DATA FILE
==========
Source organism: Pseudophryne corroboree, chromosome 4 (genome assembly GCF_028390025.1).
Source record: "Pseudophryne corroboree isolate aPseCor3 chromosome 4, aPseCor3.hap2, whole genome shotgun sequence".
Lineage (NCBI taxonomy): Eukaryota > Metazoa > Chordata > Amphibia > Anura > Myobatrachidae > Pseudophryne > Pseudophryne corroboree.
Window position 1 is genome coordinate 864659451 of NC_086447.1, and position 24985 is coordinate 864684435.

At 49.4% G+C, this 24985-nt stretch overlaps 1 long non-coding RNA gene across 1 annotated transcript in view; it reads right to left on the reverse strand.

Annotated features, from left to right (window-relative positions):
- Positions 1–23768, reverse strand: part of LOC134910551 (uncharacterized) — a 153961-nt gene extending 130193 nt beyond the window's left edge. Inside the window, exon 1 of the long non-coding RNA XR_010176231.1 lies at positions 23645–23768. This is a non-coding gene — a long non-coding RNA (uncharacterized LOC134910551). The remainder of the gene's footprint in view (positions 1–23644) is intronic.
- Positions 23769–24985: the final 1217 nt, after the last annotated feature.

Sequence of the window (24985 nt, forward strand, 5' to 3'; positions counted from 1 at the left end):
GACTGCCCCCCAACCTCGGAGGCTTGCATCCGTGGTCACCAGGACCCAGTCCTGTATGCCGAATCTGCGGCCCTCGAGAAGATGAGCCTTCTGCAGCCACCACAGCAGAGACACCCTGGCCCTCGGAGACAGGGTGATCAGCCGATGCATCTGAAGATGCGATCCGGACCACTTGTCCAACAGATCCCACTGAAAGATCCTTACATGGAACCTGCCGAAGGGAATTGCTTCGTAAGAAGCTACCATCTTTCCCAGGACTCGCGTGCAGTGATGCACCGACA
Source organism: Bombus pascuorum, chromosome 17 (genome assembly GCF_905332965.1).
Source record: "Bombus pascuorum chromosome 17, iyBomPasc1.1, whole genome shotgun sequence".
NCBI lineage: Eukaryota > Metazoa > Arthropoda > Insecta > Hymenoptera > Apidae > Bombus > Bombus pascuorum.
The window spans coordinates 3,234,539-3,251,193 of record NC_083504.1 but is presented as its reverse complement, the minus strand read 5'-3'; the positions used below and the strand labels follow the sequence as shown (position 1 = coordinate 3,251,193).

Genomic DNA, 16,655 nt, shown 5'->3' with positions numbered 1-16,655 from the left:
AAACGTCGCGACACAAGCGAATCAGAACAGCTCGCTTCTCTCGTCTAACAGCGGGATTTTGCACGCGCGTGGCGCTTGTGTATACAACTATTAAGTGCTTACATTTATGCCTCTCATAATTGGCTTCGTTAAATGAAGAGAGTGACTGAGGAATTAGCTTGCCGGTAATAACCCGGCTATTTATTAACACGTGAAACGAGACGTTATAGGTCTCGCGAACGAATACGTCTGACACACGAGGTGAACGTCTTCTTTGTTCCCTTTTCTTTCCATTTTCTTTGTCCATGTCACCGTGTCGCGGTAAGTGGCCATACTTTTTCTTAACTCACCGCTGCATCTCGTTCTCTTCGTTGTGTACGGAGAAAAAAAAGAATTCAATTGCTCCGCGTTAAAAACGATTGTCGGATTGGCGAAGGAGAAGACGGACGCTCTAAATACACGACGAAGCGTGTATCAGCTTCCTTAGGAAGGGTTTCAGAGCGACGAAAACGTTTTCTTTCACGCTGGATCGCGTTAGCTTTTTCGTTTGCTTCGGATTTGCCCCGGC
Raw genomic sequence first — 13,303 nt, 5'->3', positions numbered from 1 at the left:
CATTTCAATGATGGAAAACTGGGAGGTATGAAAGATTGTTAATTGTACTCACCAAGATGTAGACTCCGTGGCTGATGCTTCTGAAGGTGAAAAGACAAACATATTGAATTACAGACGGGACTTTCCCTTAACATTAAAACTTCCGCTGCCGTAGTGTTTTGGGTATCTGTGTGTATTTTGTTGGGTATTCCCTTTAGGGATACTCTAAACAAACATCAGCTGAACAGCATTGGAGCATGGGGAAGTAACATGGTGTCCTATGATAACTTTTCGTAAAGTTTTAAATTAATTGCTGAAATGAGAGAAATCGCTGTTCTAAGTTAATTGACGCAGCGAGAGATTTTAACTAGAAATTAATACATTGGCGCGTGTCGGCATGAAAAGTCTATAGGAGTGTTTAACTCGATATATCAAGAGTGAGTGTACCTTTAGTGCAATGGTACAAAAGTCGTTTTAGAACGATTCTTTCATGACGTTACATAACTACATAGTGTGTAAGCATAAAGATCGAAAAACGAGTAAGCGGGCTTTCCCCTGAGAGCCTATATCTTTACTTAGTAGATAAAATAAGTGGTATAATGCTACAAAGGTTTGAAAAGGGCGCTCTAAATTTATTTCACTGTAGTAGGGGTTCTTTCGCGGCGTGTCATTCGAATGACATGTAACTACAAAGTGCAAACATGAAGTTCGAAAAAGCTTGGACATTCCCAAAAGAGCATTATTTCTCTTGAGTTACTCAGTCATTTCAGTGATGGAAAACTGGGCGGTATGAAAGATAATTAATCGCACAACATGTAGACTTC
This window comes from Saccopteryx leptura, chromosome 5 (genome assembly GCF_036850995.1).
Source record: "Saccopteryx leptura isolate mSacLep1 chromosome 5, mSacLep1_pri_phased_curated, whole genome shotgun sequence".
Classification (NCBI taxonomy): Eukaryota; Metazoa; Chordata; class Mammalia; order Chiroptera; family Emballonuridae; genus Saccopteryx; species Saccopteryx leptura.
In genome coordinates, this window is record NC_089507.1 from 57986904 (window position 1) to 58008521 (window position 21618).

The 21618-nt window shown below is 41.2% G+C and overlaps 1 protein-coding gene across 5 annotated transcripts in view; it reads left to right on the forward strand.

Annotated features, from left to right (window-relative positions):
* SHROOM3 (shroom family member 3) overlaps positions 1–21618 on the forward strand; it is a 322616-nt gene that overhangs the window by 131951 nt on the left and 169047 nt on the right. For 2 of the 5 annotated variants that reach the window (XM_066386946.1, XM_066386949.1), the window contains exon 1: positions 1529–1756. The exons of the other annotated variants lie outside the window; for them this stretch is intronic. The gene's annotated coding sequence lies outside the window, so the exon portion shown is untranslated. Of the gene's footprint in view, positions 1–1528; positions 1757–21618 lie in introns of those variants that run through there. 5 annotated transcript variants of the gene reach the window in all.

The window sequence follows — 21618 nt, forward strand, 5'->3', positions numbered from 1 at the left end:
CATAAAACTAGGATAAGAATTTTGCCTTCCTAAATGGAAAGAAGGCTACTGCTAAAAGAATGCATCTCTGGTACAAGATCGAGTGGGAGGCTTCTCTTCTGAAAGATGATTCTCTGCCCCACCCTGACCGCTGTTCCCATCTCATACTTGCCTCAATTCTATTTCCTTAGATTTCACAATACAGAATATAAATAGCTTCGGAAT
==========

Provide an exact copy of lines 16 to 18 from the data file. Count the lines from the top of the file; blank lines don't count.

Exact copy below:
AAACGTCGCGACACAAGCGAATCAGAACAGCTCGCTTCTCTCGTCTAACAGCGGGATTTTGCACGCGCGTGGCGCTTGTGTATACAACTATTAAGTGCTTACATTTATGCCTCTCATAATTGGCTTCGTTAAATGAAGAGAGTGACTGAGGAATTAGCTTGCCGGTAATAACCCGGCTATTTATTAACACGTGAAACGAGACGTTATAGGTCTCGCGAACGAATACGTCTGACACACGAGGTGAACGTCTTCTTTGTTCCCTTTTCTTTCCATTTTCTTTGTCCATGTCACCGTGTCGCGGTAAGTGGCCATACTTTTTCTTAACTCACCGCTGCATCTCGTTCTCTTCGTTGTGTACGGAGAAAAAAAAGAATTCAATTGCTCCGCGTTAAAAACGATTGTCGGATTGGCGAAGGAGAAGACGGACGCTCTAAATACACGACGAAGCGTGTATCAGCTTCCTTAGGAAGGGTTTCAGAGCGACGAAAACGTTTTCTTTCACGCTGGATCGCGTTAGCTTTTTCGTTTGCTTCGGATTTGCCCCGGC
Raw genomic sequence first — 13,303 nt, 5'->3', positions numbered from 1 at the left:
CATTTCAATGATGGAAAACTGGGAGGTATGAAAGATTGTTAATTGTACTCACCAAGATGTAGACTCCGTGGCTGATGCTTCTGAAGGTGAAAAGACAAACATATTGAATTACAGACGGGACTTTCCCTTAACATTAAAACTTCCGCTGCCGTAGTGTTTTGGGTATCTGTGTGTATTTTGTTGGGTATTCCCTTTAGGGATACTCTAAACAAACATCAGCTGAACAGCATTGGAGCATGGGGAAGTAACATGGTGTCCTATGATAACTTTTCGTAAAGTTTTAAATTAATTGCTGAAATGAGAGAAATCGCTGTTCTAAGTTAATTGACGCAGCGAGAGATTTTAACTAGAAATTAATACATTGGCGCGTGTCGGCATGAAAAGTCTATAGGAGTGTTTAACTCGATATATCAAGAGTGAGTGTACCTTTAGTGCAATGGTACAAAAGTCGTTTTAGAACGATTCTTTCATGACGTTACATAACTACATAGTGTGTAAGCATAAAGATCGAAAAACGAGTAAGCGGGCTTTCCCCTGAGAGCCTATATCTTTACTTAGTAGATAAAATAAGTGGTATAATGCTACAAAGGTTTGAAAAGGGCGCTCTAAATTTATTTCACTGTAGTAGGGGTTCTTTCGCGGCGTGTCATTCGAATGACATGTAACTACAAAGTGCAAACATGAAGTTCGAAAAAGCTTGGACATTCCCAAAAGAGCATTATTTCTCTTGAGTTACTCAGTCATTTCAGTGATGGAAAACTGGGCGGTATGAAAGATAATTAATCGCACAACATGTAGACTTC